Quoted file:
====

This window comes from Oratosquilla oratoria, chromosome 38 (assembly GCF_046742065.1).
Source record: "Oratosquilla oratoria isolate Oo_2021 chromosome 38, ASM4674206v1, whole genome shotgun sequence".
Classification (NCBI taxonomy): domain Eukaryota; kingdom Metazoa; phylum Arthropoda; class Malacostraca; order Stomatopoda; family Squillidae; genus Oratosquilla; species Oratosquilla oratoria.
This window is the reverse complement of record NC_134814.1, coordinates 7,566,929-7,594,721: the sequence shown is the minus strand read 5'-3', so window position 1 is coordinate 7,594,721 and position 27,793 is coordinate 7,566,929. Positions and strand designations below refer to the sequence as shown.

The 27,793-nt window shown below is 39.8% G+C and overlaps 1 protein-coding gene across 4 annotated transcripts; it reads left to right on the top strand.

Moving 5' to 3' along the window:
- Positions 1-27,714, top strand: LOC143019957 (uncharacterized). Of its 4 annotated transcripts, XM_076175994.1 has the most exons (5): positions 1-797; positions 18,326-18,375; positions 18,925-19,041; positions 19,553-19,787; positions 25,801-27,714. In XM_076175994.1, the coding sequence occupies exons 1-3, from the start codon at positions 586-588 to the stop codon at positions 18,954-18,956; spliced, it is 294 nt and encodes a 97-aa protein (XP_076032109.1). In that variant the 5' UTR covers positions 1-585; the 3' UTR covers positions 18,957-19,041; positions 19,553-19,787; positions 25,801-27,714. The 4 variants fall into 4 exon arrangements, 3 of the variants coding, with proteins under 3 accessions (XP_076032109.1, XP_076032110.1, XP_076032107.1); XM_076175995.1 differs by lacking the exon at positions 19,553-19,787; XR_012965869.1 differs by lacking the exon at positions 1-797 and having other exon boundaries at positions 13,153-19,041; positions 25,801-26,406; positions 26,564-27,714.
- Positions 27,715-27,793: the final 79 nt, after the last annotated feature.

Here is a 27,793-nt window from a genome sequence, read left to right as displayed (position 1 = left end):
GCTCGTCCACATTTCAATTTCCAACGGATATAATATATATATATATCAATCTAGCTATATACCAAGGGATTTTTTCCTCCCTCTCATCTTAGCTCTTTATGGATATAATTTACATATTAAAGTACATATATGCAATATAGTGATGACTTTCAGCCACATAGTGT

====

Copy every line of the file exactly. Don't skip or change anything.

This window comes from Oratosquilla oratoria, chromosome 38 (assembly GCF_046742065.1).
Source record: "Oratosquilla oratoria isolate Oo_2021 chromosome 38, ASM4674206v1, whole genome shotgun sequence".
Classification (NCBI taxonomy): domain Eukaryota; kingdom Metazoa; phylum Arthropoda; class Malacostraca; order Stomatopoda; family Squillidae; genus Oratosquilla; species Oratosquilla oratoria.
This window is the reverse complement of record NC_134814.1, coordinates 7,566,929-7,594,721: the sequence shown is the minus strand read 5'-3', so window position 1 is coordinate 7,594,721 and position 27,793 is coordinate 7,566,929. Positions and strand designations below refer to the sequence as shown.

The 27,793-nt window shown below is 39.8% G+C and overlaps 1 protein-coding gene across 4 annotated transcripts; it reads left to right on the top strand.

Moving 5' to 3' along the window:
- Positions 1-27,714, top strand: LOC143019957 (uncharacterized). Of its 4 annotated transcripts, XM_076175994.1 has the most exons (5): positions 1-797; positions 18,326-18,375; positions 18,925-19,041; positions 19,553-19,787; positions 25,801-27,714. In XM_076175994.1, the coding sequence occupies exons 1-3, from the start codon at positions 586-588 to the stop codon at positions 18,954-18,956; spliced, it is 294 nt and encodes a 97-aa protein (XP_076032109.1). In that variant the 5' UTR covers positions 1-585; the 3' UTR covers positions 18,957-19,041; positions 19,553-19,787; positions 25,801-27,714. The 4 variants fall into 4 exon arrangements, 3 of the variants coding, with proteins under 3 accessions (XP_076032109.1, XP_076032110.1, XP_076032107.1); XM_076175995.1 differs by lacking the exon at positions 19,553-19,787; XR_012965869.1 differs by lacking the exon at positions 1-797 and having other exon boundaries at positions 13,153-19,041; positions 25,801-26,406; positions 26,564-27,714.
- Positions 27,715-27,793: the final 79 nt, after the last annotated feature.

Here is a 27,793-nt window from a genome sequence, read left to right as displayed (position 1 = left end):
GCTCGTCCACATTTCAATTTCCAACGGATATAATATATATATATATCAATCTAGCTATATACCAAGGGATTTTTTCCTCCCTCTCATCTTAGCTCTTTATGGATATAATTTACATATTAAAGTACATATATGCAATATAGTGATGACTTTCAGCCACATAGTGT